The following is an analysis of this year's midterm election outcomes by Dr. Charles Dunn, distinguished professor at Regent University and frequent political analyst for CBN News:
First, Republicans missed a golden opportunity to win an electoral avalanche, because they failed to balance their negative campaign against President Barack Obama and the Democrats with a positive agenda of what they stand for. Unfortunately, Republicans presented themselves as reactors rather than initiators. Americans are looking for positive ideas and not just negative opposition to the other side. Put another way -- Republicans failed to have a well thought-out game plan.
Second, historians will call 2010 "The Year of the Tea Party," which brought energy, enthusiasm, and intensity to the Republican Party. Absent the Tea Party, the Republicans would not have enjoyed doing as well as they did. New candidates and new campaign workers came into this election because of the Tea Party. So, the Tea Party is not something to be scorned, but to be thanked for its vital contribution to Republican success.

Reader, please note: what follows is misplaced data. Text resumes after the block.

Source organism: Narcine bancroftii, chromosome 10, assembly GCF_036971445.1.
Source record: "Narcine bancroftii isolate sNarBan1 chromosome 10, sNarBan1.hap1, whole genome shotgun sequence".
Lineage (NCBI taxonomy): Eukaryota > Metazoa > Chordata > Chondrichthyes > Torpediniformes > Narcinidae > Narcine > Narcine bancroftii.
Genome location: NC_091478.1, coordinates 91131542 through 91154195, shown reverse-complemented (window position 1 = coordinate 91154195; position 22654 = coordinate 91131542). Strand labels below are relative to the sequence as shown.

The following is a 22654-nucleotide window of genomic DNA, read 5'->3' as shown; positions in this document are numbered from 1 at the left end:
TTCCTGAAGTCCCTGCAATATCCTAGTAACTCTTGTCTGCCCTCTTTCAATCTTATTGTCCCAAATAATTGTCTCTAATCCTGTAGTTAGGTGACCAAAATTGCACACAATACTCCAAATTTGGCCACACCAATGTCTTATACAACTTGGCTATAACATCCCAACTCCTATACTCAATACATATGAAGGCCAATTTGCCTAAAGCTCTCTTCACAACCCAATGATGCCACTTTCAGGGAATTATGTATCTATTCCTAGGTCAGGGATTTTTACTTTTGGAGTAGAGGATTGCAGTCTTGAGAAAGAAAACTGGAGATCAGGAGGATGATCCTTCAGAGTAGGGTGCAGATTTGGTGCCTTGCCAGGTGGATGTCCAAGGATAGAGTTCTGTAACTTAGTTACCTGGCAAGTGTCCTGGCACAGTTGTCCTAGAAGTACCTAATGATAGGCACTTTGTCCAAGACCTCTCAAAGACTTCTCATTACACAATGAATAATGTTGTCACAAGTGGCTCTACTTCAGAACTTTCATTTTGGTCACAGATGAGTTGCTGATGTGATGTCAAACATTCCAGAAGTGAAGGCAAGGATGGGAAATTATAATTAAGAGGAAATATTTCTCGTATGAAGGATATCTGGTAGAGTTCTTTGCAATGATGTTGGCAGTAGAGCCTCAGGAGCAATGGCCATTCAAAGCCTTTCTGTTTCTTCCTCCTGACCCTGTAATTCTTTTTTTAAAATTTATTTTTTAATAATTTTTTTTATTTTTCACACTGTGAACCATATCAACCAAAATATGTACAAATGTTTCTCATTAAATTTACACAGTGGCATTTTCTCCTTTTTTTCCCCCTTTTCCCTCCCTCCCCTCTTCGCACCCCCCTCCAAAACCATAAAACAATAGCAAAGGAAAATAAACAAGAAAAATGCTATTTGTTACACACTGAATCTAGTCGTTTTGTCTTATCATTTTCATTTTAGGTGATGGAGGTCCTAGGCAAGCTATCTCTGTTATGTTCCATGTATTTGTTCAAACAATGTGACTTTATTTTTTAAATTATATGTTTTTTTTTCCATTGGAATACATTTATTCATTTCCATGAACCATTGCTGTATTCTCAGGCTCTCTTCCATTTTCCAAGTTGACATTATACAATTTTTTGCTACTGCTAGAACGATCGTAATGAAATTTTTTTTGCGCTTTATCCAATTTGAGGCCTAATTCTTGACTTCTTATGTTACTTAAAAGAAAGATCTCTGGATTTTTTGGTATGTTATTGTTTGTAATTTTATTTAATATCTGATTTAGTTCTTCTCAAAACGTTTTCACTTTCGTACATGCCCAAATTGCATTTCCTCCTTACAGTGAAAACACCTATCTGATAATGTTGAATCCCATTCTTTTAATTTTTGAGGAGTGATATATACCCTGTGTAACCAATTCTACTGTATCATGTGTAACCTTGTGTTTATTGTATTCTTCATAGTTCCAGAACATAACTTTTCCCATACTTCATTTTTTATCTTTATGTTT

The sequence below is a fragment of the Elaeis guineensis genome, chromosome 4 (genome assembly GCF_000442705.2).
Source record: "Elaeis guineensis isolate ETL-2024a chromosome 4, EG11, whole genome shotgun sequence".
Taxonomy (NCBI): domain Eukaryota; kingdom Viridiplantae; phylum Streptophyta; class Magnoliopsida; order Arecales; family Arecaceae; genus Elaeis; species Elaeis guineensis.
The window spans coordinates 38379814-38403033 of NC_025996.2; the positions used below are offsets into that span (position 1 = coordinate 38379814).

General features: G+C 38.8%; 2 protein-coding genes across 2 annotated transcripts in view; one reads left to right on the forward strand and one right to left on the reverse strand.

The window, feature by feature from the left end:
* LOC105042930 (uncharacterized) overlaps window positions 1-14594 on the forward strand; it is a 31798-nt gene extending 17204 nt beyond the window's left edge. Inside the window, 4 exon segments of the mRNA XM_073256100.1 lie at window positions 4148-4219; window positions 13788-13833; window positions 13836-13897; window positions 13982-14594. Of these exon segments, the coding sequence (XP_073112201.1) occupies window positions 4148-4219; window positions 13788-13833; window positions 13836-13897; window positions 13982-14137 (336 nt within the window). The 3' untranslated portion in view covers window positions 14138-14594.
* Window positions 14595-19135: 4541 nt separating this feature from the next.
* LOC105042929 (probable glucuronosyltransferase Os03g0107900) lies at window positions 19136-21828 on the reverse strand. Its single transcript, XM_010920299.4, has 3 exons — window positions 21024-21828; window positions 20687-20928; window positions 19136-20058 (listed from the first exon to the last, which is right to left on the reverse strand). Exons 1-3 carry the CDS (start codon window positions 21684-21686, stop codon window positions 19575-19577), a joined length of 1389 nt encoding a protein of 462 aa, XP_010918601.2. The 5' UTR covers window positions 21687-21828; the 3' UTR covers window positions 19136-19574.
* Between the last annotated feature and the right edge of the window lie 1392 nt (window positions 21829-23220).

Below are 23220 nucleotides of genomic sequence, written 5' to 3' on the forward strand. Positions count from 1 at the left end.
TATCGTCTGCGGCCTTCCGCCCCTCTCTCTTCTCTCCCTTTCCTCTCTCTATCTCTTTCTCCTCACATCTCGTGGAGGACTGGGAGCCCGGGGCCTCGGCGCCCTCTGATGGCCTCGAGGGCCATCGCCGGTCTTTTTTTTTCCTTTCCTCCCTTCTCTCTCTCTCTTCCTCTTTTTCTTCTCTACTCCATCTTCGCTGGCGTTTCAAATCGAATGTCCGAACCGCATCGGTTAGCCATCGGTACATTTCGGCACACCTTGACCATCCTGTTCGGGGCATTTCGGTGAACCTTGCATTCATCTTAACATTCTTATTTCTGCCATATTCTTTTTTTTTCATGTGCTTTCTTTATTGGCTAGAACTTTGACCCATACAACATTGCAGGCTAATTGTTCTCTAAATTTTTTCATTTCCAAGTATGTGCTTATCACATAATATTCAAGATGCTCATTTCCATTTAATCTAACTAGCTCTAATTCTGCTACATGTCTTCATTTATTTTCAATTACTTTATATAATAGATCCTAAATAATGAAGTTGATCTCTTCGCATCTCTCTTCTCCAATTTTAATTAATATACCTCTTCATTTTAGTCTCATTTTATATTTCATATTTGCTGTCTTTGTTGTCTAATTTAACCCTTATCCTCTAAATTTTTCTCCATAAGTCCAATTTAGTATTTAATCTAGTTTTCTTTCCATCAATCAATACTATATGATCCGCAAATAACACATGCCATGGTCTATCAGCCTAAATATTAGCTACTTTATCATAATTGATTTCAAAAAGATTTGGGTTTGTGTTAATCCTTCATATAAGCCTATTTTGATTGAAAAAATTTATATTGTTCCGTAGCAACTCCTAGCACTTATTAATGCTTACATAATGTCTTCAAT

Third, Sarah Palin was a big winner because of the IOUs she deposited in her bank from the candidates she inspired and, in many instances, helped to elect. Going into 2012, she now has a bank full of IOUs from which to draw if she chooses to compete for the Republican nomination. No other prospective Republican presidential candidate came close to depositing as many IOUs in the bank as she did.
Fourth, Florida's Marco Rubio won big, not just in the electoral winds that blew his way, but also because he now becomes the most important Latino politician in America and in the Republican Party, which desperately needs to build a bridge to Latino voters. He's bright, articulate, and young -- and would make an excellent vice presidential or presidential nominee.
Fifth, the biggest victory for Republicans occurred below the radar screen. Republicans now control a majority of the governorships in the big 10 electoral vote states. That's significant for two reasons -- organizing to win the presidency in 2012 and redrawing congressional district lines to favor Republicans.
Sixth, failure to win control of the Senate was a blessing in disguise for Republicans. Now, President Obama cannot charge Republicans as "The Do Nothing Congress" because Democrats control one house of Congress as well as the White House. Also, strategically, House Republicans can go on the offense by passing legislation and sending it to the Democratically controlled Senate, forcing Democrats to be negative in reacting to Republican initiatives rather than the other way around. These initiatives can be bold, including extension of the Bush tax cuts and repeal of President Obama's Health Care.